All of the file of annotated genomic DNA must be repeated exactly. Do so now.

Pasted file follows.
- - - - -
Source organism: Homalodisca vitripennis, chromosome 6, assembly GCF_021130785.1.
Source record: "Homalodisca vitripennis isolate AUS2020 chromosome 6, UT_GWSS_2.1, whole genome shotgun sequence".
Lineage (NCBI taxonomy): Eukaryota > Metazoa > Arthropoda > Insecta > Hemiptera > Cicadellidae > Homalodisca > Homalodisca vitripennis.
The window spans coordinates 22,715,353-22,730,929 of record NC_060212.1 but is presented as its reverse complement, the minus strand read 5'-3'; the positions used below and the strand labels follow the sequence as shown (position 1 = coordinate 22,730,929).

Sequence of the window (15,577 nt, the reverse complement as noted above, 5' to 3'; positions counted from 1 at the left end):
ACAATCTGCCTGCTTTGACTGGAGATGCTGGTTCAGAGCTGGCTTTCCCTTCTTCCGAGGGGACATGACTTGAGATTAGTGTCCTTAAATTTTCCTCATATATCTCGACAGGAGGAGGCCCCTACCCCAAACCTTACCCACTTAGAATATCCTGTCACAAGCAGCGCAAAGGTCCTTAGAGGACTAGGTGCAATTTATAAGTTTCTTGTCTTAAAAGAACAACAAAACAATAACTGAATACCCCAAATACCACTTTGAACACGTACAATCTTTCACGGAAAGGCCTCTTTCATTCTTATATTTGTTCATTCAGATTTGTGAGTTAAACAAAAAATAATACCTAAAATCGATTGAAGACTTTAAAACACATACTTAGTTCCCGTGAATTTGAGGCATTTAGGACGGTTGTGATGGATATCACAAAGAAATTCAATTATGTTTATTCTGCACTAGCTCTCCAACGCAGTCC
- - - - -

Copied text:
Source organism: Homalodisca vitripennis, chromosome 6, assembly GCF_021130785.1.
Source record: "Homalodisca vitripennis isolate AUS2020 chromosome 6, UT_GWSS_2.1, whole genome shotgun sequence".
Lineage (NCBI taxonomy): Eukaryota > Metazoa > Arthropoda > Insecta > Hemiptera > Cicadellidae > Homalodisca > Homalodisca vitripennis.
The window spans coordinates 22,715,353-22,730,929 of record NC_060212.1 but is presented as its reverse complement, the minus strand read 5'-3'; the positions used below and the strand labels follow the sequence as shown (position 1 = coordinate 22,730,929).

Sequence of the window (15,577 nt, the reverse complement as noted above, 5' to 3'; positions counted from 1 at the left end):
ACAATCTGCCTGCTTTGACTGGAGATGCTGGTTCAGAGCTGGCTTTCCCTTCTTCCGAGGGGACATGACTTGAGATTAGTGTCCTTAAATTTTCCTCATATATCTCGACAGGAGGAGGCCCCTACCCCAAACCTTACCCACTTAGAATATCCTGTCACAAGCAGCGCAAAGGTCCTTAGAGGACTAGGTGCAATTTATAAGTTTCTTGTCTTAAAAGAACAACAAAACAATAACTGAATACCCCAAATACCACTTTGAACACGTACAATCTTTCACGGAAAGGCCTCTTTCATTCTTATATTTGTTCATTCAGATTTGTGAGTTAAACAAAAAATAATACCTAAAATCGATTGAAGACTTTAAAACACATACTTAGTTCCCGTGAATTTGAGGCATTTAGGACGGTTGTGATGGATATCACAAAGAAATTCAATTATGTTTATTCTGCACTAGCTCTCCAACGCAGTCC